Federal court suppresses Guantanamo detainee 'torture' statements

[JURIST] A judge for the US District Court for the District of Columbia [official website] on Friday ordered the suppression [order, PDF] of all out-of-court statements made by Guantanamo detainee Mohammed Jawad [ACLU materials; JURIST news archive] that may have been elicited through torture. Last week, the Department of Justice (DOJ) [official website] chose not to oppose [response, PDF; JURIST report] a motion to suppress [text, PDF] the statements filed by Jawad's lawyers. The court also denied the DOJ's request to have a hearing on the merits of their case against Jawad postponed past August 5, finding that granting the delay would violate the 2008 ruling in Boumediene v. Bush [text, PDF], which requires prompt habeas corpus hearings for the detainees. The DOJ has until July 24 to file their factual and legal basis for holding Jawad, without the benefit of the suppressed statements.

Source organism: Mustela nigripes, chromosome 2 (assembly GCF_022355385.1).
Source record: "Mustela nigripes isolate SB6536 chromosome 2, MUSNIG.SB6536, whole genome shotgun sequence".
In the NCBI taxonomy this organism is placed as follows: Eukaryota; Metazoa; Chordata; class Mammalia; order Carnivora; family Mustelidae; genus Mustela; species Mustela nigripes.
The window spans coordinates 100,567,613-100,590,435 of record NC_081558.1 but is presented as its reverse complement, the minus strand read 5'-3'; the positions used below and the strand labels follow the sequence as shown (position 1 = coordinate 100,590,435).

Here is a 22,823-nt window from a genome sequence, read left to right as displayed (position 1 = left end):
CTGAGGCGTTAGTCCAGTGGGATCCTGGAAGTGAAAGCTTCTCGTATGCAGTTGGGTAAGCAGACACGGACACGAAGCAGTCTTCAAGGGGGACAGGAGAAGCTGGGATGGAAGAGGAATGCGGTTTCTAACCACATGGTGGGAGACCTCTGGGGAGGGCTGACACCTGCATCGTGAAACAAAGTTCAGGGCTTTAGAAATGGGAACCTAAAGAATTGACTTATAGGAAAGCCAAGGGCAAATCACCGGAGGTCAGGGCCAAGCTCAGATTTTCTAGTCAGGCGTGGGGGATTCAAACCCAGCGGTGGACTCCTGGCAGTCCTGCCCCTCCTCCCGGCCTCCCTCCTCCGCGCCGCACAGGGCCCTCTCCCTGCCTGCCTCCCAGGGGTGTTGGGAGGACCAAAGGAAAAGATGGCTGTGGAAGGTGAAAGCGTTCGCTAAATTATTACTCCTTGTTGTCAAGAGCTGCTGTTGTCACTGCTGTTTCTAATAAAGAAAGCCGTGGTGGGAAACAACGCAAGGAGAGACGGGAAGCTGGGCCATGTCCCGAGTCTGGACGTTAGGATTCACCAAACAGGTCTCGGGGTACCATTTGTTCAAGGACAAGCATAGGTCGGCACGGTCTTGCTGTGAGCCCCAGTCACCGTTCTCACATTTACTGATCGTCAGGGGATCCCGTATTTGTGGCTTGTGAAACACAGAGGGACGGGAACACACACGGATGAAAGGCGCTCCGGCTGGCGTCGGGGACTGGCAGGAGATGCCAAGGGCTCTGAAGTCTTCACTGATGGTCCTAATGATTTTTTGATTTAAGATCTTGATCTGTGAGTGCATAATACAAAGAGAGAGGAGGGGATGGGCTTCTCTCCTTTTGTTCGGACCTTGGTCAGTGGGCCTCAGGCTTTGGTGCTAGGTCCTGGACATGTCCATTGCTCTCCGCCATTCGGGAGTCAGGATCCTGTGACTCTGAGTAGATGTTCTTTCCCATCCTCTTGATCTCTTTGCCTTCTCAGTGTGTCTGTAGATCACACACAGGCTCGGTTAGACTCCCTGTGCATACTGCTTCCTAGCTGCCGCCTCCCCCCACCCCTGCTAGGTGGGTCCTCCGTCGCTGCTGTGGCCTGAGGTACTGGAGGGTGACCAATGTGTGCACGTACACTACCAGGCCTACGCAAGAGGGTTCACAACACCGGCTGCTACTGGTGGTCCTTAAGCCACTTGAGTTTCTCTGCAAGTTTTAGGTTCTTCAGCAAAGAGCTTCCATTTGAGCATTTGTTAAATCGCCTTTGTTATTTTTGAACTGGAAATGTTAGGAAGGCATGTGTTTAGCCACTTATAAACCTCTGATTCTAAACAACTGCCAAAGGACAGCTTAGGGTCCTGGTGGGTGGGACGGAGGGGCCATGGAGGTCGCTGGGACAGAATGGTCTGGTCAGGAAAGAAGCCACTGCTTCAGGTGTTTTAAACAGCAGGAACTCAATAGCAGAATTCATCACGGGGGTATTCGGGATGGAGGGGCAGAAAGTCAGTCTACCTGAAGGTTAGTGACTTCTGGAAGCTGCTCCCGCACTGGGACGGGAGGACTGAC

Jawad's case has been controversial due to repeated delays in the proceedings. In May, Jawad's military lawyers asked the Supreme Court of Afghanistan to demand his release [JURIST report] from Guantanamo. The petition for his release was because the planned closure [JURIST news archive] of the facility allegedly delayed the case in the US. In April, a federal judge ruled [JURIST report] that Jawad's habeas petition should not be delayed. Jawad has been charged [charge sheet, PDF; JURIST report] with attempted murder and intentionally causing serious bodily injury for his alleged role in a December 2002 grenade attack in Kabul that injured two US soldiers and an Afghan translator. In May 2008, Jawad moved [JURIST report] to have all charges against him dismissed on the basis of the abuse he claimed to have suffered.

 

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